Ben Carlin, Half-safe The mainstream conversation is all about money: how much you earn, how much your place is worth
Why it is that everyone accepts banks (and their charges) – it beats me. It may be better now, but there was a time when you could say that the average mortgageholder spent about half their working life paying off that mortgage. Now it works in reverse; without one, you should only have to work 50% of the time! Yet a mortgage is only a banker writing out some digits and anyone could do that. Better still, we could all agree to streamline the process, agree to a no-interest system, and get half our lives back in one move.
It may be that there is only a small percentage of us who feel the need to become nomads and maybe it has to be that way.
Working to live is still a valid way to go, even if you stay in one place. Avoid overconsumption, avoid debt and gain up to half a life, which doesn’t seem a bad deal to me. Careers? I’ve met two people who shared a highly-specialised job, six months on, six off: both felt that they were on holiday most of the time. Of course, they were likely busy on those off months too, just unpaid, but people like that are in the minority.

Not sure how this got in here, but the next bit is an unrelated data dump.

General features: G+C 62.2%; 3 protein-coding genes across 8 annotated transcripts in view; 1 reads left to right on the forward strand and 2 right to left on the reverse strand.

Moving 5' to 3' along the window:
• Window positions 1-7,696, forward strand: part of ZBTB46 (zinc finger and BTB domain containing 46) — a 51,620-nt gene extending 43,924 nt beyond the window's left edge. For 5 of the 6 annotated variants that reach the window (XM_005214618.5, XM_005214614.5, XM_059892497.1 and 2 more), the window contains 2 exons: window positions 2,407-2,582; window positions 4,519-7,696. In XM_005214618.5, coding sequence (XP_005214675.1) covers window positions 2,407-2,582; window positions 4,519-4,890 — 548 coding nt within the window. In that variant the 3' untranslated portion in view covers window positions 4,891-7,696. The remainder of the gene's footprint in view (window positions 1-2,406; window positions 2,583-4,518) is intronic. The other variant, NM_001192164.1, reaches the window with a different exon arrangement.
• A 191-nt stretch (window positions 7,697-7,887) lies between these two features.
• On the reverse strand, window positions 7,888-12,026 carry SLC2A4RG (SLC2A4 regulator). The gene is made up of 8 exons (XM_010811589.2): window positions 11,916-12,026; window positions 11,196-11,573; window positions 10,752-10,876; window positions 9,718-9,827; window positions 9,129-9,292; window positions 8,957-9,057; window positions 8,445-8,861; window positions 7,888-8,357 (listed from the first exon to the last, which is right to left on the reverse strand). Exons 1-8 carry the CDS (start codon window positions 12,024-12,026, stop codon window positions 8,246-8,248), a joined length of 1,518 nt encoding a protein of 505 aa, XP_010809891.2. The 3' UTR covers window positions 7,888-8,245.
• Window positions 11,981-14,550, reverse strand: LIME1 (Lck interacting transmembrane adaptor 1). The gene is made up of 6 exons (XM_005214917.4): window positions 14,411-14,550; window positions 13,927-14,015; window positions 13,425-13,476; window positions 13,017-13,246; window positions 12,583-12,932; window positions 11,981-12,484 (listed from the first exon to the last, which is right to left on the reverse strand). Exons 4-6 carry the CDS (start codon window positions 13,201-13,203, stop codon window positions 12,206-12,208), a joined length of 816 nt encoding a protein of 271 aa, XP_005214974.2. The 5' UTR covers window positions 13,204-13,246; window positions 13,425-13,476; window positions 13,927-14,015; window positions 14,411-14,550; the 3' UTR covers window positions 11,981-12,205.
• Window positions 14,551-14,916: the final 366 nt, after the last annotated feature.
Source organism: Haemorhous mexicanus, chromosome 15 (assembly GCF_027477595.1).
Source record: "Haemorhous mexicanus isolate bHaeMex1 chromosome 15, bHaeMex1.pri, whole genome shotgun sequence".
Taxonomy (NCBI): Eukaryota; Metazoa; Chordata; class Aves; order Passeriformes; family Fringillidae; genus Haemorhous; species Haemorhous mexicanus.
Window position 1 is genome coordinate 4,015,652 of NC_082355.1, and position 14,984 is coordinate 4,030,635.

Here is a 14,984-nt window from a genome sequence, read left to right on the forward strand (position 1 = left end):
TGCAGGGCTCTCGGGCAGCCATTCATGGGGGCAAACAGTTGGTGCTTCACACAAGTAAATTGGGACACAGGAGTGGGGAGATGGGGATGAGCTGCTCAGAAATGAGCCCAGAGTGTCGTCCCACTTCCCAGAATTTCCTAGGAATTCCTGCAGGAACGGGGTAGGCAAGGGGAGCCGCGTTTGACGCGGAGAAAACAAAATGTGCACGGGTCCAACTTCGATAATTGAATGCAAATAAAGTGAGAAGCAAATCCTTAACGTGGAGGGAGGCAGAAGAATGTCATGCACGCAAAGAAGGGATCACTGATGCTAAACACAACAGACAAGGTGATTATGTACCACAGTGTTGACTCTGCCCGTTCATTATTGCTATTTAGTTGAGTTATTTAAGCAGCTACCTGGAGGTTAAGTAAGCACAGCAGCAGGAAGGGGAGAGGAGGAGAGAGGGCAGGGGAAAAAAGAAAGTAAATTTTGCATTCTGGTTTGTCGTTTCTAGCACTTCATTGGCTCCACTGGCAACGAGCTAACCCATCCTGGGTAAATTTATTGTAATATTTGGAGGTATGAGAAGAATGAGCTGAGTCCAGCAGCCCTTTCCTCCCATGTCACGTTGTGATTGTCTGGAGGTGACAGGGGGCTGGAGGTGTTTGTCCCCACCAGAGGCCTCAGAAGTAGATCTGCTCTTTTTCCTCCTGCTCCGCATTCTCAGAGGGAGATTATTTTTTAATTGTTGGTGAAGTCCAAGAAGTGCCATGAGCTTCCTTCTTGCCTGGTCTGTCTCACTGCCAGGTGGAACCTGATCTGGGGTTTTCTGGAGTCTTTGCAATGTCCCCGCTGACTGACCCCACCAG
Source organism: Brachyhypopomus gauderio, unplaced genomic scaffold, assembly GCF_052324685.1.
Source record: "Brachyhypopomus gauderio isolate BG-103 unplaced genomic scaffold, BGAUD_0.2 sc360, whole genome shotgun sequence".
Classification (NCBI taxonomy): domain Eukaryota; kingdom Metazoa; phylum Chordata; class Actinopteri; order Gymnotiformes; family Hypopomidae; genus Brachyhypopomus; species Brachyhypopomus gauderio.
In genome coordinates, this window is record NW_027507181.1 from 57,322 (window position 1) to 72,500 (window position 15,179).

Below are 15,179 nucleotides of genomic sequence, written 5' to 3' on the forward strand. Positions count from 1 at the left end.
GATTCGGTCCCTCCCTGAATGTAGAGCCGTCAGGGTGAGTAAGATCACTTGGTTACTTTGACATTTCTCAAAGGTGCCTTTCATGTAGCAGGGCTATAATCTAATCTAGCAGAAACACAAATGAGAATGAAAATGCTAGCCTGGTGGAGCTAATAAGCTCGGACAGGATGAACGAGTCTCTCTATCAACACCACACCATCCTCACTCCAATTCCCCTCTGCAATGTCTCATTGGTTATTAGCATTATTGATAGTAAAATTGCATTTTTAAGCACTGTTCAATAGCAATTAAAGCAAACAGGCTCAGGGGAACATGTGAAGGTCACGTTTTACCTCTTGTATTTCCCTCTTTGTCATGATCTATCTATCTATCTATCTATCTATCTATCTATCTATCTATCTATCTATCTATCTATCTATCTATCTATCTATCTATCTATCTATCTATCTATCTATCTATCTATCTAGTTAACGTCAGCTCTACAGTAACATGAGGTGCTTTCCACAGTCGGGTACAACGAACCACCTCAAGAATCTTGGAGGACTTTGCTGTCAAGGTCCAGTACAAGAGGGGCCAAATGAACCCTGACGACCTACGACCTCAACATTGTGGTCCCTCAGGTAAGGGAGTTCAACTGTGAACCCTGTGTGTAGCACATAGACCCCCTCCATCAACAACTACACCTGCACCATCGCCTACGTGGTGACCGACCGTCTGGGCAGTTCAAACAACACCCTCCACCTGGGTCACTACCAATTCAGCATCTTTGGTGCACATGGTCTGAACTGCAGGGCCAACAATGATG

When the old factory decided to go to four 10-hour days (it’s a more efficient way of running machinery as there’s less starting and stopping) I was looking forward to three-day weekends forever. However, most of the workers voted to work Fridays as overtime.
On the warm evening breeze I detected a hint of burnt sump-oil; it was time to head off. ■
grey nomads or snowbirds live in their vehicles and there are a lot of them about
Ben Carlin with Half-safe.
MURRAY GRIMWOOD and partner Jennie Upton have a 24ha forest block north of Dunedin, but plan to sail the seas on their yacht Sagamo. Murray spends his time writing, lobbying, sailing and creating.